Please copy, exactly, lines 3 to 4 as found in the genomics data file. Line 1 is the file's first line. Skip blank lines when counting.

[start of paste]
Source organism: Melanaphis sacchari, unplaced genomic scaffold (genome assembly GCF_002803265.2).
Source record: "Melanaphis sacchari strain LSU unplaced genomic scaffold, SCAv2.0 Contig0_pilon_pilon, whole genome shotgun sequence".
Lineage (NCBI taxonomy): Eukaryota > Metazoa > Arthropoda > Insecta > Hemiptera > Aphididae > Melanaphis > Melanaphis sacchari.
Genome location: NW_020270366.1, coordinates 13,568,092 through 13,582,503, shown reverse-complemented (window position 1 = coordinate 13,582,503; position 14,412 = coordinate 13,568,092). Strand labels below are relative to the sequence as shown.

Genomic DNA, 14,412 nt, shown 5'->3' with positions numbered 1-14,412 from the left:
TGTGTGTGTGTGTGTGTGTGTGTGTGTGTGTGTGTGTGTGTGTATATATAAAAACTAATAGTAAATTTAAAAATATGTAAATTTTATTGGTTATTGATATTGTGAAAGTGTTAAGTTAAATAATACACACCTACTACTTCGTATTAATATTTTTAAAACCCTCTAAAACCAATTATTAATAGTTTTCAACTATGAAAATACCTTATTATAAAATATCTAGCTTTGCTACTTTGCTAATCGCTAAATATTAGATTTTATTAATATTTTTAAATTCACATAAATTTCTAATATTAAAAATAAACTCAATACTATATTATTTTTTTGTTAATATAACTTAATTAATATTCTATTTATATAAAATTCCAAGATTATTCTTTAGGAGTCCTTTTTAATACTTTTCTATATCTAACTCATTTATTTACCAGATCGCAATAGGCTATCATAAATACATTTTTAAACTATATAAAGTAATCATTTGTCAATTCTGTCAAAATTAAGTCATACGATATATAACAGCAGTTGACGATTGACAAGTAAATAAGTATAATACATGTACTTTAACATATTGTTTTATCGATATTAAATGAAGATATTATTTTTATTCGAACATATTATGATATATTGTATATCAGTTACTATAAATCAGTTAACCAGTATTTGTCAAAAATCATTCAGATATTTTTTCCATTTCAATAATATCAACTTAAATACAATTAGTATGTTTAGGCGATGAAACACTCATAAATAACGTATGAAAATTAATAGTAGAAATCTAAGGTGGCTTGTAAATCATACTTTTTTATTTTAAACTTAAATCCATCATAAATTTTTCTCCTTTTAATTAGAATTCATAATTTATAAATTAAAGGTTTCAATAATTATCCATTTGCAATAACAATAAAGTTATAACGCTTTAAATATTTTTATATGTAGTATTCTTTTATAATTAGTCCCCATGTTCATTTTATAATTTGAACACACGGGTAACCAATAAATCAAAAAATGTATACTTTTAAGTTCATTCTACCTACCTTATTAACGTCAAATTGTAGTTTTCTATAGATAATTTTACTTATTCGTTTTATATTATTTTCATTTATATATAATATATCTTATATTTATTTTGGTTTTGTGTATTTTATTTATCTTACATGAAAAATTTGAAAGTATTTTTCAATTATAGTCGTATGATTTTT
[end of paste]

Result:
Lineage (NCBI taxonomy): Eukaryota > Metazoa > Arthropoda > Insecta > Hemiptera > Aphididae > Melanaphis > Melanaphis sacchari.
Genome location: NW_020270366.1, coordinates 13,568,092 through 13,582,503, shown reverse-complemented (window position 1 = coordinate 13,582,503; position 14,412 = coordinate 13,568,092). Strand labels below are relative to the sequence as shown.